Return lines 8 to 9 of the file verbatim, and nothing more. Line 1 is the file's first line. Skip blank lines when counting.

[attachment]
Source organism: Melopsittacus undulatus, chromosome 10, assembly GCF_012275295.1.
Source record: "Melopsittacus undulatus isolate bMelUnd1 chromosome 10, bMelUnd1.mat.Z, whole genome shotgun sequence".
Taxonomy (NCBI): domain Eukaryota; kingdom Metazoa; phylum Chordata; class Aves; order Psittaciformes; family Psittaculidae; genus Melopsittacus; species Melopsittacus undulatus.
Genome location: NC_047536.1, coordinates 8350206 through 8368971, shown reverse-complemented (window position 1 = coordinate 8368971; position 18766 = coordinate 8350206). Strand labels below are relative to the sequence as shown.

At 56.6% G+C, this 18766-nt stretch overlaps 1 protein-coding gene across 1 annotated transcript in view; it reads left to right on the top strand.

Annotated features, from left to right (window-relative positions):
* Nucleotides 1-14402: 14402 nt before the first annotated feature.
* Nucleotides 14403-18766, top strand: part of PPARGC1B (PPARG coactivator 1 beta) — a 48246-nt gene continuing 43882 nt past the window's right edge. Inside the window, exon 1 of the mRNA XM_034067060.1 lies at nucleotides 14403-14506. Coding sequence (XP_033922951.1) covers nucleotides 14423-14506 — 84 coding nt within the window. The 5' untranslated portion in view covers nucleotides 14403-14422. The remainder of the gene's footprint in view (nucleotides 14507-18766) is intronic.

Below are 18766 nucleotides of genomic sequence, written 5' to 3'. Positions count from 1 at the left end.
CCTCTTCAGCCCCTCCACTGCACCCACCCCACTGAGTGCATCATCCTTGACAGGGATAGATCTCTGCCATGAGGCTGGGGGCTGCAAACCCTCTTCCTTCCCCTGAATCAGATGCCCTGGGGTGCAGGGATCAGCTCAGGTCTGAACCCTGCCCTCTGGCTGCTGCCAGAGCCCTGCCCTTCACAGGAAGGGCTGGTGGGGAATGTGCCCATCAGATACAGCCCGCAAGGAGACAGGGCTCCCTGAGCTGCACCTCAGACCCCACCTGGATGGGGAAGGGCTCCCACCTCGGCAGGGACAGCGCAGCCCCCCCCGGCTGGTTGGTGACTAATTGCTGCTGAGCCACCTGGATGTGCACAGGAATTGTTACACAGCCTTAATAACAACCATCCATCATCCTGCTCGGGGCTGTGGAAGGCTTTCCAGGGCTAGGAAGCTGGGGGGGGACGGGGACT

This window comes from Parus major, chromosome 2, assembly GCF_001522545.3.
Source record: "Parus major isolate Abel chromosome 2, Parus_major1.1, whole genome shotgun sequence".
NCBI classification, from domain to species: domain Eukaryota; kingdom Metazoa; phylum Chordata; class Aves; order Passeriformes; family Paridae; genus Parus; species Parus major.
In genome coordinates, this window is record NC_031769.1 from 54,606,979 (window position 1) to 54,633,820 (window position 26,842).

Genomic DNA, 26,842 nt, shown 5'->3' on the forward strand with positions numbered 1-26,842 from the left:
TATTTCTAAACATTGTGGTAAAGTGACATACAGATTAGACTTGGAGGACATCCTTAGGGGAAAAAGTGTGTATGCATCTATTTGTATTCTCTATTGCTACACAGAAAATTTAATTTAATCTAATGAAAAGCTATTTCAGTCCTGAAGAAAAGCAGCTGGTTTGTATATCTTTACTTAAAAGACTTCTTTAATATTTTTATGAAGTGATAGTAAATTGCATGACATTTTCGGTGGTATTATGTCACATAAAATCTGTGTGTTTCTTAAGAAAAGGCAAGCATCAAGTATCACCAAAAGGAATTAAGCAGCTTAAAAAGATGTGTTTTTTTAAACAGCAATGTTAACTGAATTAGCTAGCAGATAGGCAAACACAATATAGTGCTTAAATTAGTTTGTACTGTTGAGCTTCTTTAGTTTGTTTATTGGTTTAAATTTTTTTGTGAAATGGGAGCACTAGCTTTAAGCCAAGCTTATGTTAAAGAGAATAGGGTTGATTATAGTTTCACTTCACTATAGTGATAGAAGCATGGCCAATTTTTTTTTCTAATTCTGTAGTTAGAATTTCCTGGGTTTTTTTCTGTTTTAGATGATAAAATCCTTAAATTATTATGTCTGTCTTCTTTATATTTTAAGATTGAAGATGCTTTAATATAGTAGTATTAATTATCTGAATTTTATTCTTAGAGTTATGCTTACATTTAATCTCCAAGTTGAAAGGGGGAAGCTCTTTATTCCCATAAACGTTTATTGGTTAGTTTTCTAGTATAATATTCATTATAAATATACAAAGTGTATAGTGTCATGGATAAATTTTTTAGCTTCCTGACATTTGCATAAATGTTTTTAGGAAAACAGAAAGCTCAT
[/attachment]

* Nucleotides 14403-18766, top strand: part of PPARGC1B (PPARG coactivator 1 beta) — a 48246-nt gene continuing 43882 nt past the window's right edge. Inside the window, exon 1 of the mRNA XM_034067060.1 lies at nucleotides 14403-14506. Coding sequence (XP_033922951.1) covers nucleotides 14423-14506 — 84 coding nt within the window. The 5' untranslated portion in view covers nucleotides 14403-14422. The remainder of the gene's footprint in view (nucleotides 14507-18766) is intronic.

Below are 18766 nucleotides of genomic sequence, written 5' to 3'. Positions count from 1 at the left end.